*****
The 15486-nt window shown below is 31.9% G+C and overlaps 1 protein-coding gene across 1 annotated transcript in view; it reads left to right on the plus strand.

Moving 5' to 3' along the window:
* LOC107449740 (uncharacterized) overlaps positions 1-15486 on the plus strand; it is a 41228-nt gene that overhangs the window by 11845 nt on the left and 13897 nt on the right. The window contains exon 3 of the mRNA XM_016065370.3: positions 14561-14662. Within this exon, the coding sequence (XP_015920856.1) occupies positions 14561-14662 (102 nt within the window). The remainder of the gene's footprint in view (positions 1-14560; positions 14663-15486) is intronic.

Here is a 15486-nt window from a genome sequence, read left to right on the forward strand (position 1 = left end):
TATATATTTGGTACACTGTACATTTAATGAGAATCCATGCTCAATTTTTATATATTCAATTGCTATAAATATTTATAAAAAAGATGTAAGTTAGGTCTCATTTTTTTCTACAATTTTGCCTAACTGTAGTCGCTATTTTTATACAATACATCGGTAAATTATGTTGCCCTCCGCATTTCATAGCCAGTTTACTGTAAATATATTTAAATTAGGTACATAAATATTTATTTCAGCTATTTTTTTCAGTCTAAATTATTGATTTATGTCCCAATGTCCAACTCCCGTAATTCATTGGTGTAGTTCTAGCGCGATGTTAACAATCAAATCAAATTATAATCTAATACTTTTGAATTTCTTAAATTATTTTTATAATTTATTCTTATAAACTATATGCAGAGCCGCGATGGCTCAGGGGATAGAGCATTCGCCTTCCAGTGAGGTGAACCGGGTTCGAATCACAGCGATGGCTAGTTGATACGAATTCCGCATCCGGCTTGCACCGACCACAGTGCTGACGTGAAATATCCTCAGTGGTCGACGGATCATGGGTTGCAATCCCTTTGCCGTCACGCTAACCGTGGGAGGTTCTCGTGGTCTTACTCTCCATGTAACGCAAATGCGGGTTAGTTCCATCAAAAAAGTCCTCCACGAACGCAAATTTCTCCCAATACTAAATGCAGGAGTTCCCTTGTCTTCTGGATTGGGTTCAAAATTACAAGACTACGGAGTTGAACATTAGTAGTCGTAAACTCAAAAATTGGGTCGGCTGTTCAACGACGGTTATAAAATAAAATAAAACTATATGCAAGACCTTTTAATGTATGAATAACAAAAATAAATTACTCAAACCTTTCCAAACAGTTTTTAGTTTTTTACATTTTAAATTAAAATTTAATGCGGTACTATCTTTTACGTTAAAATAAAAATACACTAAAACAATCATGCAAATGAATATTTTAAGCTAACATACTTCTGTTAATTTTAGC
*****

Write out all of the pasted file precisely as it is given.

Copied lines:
The 15486-nt window shown below is 31.9% G+C and overlaps 1 protein-coding gene across 1 annotated transcript in view; it reads left to right on the plus strand.

Moving 5' to 3' along the window:
* LOC107449740 (uncharacterized) overlaps positions 1-15486 on the plus strand; it is a 41228-nt gene that overhangs the window by 11845 nt on the left and 13897 nt on the right. The window contains exon 3 of the mRNA XM_016065370.3: positions 14561-14662. Within this exon, the coding sequence (XP_015920856.1) occupies positions 14561-14662 (102 nt within the window). The remainder of the gene's footprint in view (positions 1-14560; positions 14663-15486) is intronic.

Here is a 15486-nt window from a genome sequence, read left to right on the forward strand (position 1 = left end):
TATATATTTGGTACACTGTACATTTAATGAGAATCCATGCTCAATTTTTATATATTCAATTGCTATAAATATTTATAAAAAAGATGTAAGTTAGGTCTCATTTTTTTCTACAATTTTGCCTAACTGTAGTCGCTATTTTTATACAATACATCGGTAAATTATGTTGCCCTCCGCATTTCATAGCCAGTTTACTGTAAATATATTTAAATTAGGTACATAAATATTTATTTCAGCTATTTTTTTCAGTCTAAATTATTGATTTATGTCCCAATGTCCAACTCCCGTAATTCATTGGTGTAGTTCTAGCGCGATGTTAACAATCAAATCAAATTATAATCTAATACTTTTGAATTTCTTAAATTATTTTTATAATTTATTCTTATAAACTATATGCAGAGCCGCGATGGCTCAGGGGATAGAGCATTCGCCTTCCAGTGAGGTGAACCGGGTTCGAATCACAGCGATGGCTAGTTGATACGAATTCCGCATCCGGCTTGCACCGACCACAGTGCTGACGTGAAATATCCTCAGTGGTCGACGGATCATGGGTTGCAATCCCTTTGCCGTCACGCTAACCGTGGGAGGTTCTCGTGGTCTTACTCTCCATGTAACGCAAATGCGGGTTAGTTCCATCAAAAAAGTCCTCCACGAACGCAAATTTCTCCCAATACTAAATGCAGGAGTTCCCTTGTCTTCTGGATTGGGTTCAAAATTACAAGACTACGGAGTTGAACATTAGTAGTCGTAAACTCAAAAATTGGGTCGGCTGTTCAACGACGGTTATAAAATAAAATAAAACTATATGCAAGACCTTTTAATGTATGAATAACAAAAATAAATTACTCAAACCTTTCCAAACAGTTTTTAGTTTTTTACATTTTAAATTAAAATTTAATGCGGTACTATCTTTTACGTTAAAATAAAAATACACTAAAACAATCATGCAAATGAATATTTTAAGCTAACATACTTCTGTTAATTTTAGC